President Kate Morris stands behind a podium under a white tent and next to the "Jeffrey Campbell House" dedication plaque.

Jeffrey Campbell House Dedication Remarks

Good Afternoon and welcome. For those who do not know me, my name is Kate Morris, and I am honored to serve as St. Lawrence University’s President, a post I have held for exactly 77 days. Indeed, because I am new in my tenure at St. Lawrence, it is a special honor to be here today for this meaningful dedication program, wherein we are dedicating the home of the Vice President and Dean of Student Life in honor of Jeffrey Campbell.

The Reverend Jeffrey Worthington Campbell was a Unitarian Universalist minister, essayist, and poet. He was the first African American to graduate from St. Lawrence University in 1933 and to be ordained as a Universalist minister by the St. Lawrence School of Theology in 1935.

While at St. Lawrence, Jeffrey was an engaged student leader, active in a number of different ways, including:

  • A member of the Hill News editorial board
  • A member of the Men’s Debate Club
  • A singer with the Men’s Glee Club
  • A student leader—the Thelmo president
  • And an honored academic as a member of the journalism fraternity Pi Delta Epsilon

By many accounts, Campbell enjoyed his time at St. Lawrence. He wrote:

From start to finish the six years of close fellowship which I knew with the faculty and students of that Theological School has been one of the richest I have known in an experience abundantly blessed with such fellowships. Every opportunity or advantage which the school could make available to any of its students was placed at my disposal. Undergraduates from the South who had stated that the day I entered the building they must leave for good remained to become friends whose esteem I hope to merit to my dying day.

When you read Campbell’s reflection on his time at St. Lawrence, you can tell it was not always easy for him. Indeed, life was not always easy for Jeffrey.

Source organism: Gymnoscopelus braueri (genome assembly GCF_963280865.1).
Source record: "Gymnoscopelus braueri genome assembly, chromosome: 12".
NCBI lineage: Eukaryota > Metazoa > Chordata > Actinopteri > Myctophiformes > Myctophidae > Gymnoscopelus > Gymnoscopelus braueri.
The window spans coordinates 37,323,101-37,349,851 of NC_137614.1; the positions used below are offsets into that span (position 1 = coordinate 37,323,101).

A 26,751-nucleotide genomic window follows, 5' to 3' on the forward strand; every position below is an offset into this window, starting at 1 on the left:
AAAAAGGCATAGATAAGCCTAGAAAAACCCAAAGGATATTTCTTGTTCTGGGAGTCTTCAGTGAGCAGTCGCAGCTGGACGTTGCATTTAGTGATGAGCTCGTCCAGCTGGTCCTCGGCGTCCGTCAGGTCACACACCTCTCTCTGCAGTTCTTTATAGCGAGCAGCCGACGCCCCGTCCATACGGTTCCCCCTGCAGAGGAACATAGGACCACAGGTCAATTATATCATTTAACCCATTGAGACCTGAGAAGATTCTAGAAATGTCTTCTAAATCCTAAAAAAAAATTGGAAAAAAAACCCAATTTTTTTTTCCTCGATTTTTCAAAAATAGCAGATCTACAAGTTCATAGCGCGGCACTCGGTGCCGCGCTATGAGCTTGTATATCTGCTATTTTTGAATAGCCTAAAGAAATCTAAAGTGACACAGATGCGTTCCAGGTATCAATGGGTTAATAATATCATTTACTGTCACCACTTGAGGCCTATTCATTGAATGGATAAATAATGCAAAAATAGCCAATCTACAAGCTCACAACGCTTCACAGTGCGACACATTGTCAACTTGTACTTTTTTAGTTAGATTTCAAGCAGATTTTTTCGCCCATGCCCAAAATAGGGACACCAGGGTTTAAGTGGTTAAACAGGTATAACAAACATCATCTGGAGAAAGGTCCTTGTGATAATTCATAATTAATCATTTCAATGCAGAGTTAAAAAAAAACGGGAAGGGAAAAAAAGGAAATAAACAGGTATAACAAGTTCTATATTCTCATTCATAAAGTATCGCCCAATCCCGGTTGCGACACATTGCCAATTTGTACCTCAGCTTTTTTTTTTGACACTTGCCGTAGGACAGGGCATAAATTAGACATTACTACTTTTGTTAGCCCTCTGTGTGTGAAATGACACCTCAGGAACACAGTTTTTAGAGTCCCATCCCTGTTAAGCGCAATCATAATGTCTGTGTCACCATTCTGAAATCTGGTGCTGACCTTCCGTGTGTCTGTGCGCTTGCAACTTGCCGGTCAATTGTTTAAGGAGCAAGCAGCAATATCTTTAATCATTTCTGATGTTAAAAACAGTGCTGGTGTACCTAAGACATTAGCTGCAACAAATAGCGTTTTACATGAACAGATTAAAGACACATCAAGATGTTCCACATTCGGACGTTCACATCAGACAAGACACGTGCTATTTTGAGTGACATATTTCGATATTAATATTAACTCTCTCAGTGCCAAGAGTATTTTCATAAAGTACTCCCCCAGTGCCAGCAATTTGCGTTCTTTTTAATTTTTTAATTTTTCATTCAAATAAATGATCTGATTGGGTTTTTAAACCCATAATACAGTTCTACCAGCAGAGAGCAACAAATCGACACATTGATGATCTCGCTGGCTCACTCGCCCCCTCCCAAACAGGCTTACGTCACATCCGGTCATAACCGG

Jeffrey’s mother was white and his father was black. He was born in Boston, where Jeffrey and his family endured racial violence.  Tragically, his father, Jeffrey Sr., was killed in a racially motivated attack when Jeffrey was only 12 years old. Even in the face of such horror, Jeffrey somehow managed to remain optimistic and persisted onward in the face of conflict.

Even after his time at St. Lawrence, Campbell faced racial discrimination. Notably, although ordained as a minister in 1935, he was never allowed to lead a congregation. He did not let this stop him. Jeffrey organized student protests of WWII. He ran for governor of Massachusetts in 1938. In 1939, he left the US and moved to the UK where he lived for more than a decade. When he returned to the US, he took a job as a teacher at the Putney School in Vermont, where he spent the remainder of his career, nearly 30 years, teaching English and Theater.

St. Lawrence is honored that Campbell’s granddaughter, Ariel Lash, is also a St. Lawrence graduate, a member of the class of 2011.  We are sorry she is not able to join us for today’s dedication.

If you would like to learn more about Reverend Jeffrey Campbell’s story, I encourage you to watch the video of the talk we hosted on Thursday evening about his life. St. Lawrence alumnus, Dr. Steve Peraza,’06 an assistant professor of history at Buffalo State College, offered an engaging, informative, and thought-provoking lecture about Jeffrey Campbell’s life. If you missed it the other night, it is well worth your time.

I hope this short summary of Campbell’s life gives you a sense of the man we are honoring, in perpetuity, by dedicating this home in his honor.

Before I turn the podium over to the next speaker, I want to acknowledge that the origin of this dedication belongs to the students and alumni who came together to form the Black Laurentian Initiative to promote racial equity and justice. I am grateful to them, and to former President Fox and the University Trustees, for identifying the Campbell House as a physical manifestation of the institution’s commitment to BIPOC people. While the decision to dedicate this home in Campbell’s honor predates my arrival on campus, I am truly honored to be here today for this dedication. Indeed, for my first campus dedication to be one that promotes a more just and equitable world is profoundly meaningful to me, personally and professionally.

With that, let me introduce our next speaker. I am delighted to introduce Diamond McAllister (’22), the President of the Black Laurentian Initiative who will speak about the Black Laurentian Initiative (BLI) and its vision/mission, and the significance of the Campbell House dedication to BLI and to our campus.

Kathryn A. Morris, St. Lawrence University President
Saturday, September 25, 2021
Jeffrey Campbell House, 16 Hillside Road